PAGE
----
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Disability Lessons That Everyone Should Teach Their Children


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When your child is disabled parents are forced to talk about disability because it affects your child and it will be brought up at one time or another. If your children are abled you don’t necessarily ever have to talk about disability but I think all parents should regardless of if their child has a disabilty or not because when you don’t expose your kids to disability-related issues you are becoming part of the problem. Abled kids need to be exposed to disability even more so than disabled people because you have to make your kids comfortable around disabled people or you will turn them into ableist adults that think they are superior to disabled people. The lessons you teach your abled children about disability are not going to be the as if your child was actually disabled because you wouldn’t need to them how to accept their disability if it doesn’t affect them. Children are a blessing but even if I started dating tomorrow I would never consider kids because my disability already makes life hard and I can’t imagine raising another human on top of all of that but if I did happen to have children here are some lessons I’d teach my disabled and abled kids.

It’s okay to be different- Disabled people move and think differently and there is nothing wrong with having to do things in a different way but the real problem isn’t someone’s disability and it’s that its’ often seen as something negative that needs to be cured. It is hard to live with a disability in a world that is designed for abled people and it’s important that kids understand life isn’t easy with constant challenges but parents also need to be teaching their kids to accept a disability instead of trying to change it. Some parents teach their kids that it’s okay to be different and I look up to these types of parents but not enough people are teaching their kids that different bad which makes disabled people face more discrimination than necessary. You could use the argument that abled people are also different so why is it only bad when you are disabled and struggle a little bit more?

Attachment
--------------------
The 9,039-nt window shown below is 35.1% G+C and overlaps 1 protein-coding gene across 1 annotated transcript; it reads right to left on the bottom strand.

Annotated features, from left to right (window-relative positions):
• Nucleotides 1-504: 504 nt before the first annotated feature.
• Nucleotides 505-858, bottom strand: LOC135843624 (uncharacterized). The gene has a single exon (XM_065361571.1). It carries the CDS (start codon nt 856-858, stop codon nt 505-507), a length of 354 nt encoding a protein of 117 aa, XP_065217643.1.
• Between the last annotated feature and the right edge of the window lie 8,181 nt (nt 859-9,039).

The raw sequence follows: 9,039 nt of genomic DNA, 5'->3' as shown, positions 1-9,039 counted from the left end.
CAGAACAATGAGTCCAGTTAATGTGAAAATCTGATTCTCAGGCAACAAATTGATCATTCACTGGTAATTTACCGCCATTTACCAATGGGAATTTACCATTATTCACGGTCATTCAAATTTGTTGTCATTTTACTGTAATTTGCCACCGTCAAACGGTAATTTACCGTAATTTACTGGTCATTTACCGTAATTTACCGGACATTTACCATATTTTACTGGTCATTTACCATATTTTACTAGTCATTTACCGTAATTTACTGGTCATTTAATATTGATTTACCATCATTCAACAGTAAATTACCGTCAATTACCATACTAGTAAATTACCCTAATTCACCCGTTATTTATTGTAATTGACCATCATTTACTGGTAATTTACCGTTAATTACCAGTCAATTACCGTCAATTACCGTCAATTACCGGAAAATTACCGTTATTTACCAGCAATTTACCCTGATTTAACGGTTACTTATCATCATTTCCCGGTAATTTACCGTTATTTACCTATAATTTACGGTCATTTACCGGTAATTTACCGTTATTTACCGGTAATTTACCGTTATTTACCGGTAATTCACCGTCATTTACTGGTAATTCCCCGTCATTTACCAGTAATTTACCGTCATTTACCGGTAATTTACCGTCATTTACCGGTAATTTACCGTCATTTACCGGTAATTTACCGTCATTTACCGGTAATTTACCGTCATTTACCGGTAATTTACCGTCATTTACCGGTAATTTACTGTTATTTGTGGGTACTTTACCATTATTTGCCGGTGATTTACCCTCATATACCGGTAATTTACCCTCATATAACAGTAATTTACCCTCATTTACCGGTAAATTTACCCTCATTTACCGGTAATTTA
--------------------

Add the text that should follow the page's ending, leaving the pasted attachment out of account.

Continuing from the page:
My disability is not the problem– Disabled people are always being told that our disabilities are the problem and if we were cured that the world would be a better place but that is so far from true. I cannot change my disability because I was born with it but my disability itself is not the problem and it’s the lack of accessibility that makes things harder than they have to be. I have also been disabled but I don’t wake up every day thinking about my disability and most days I don’t think about it at all because it’s everything I have ever known and it’s normal to me. The only time I feel disabled is when I cannot participate in activities due to it’s poor accessibility and we need to be teaching are kids that disabled people don’t need to change their disabilities but we need to improve the accessibility and be more inclusive so disabled people don’t always feel left out.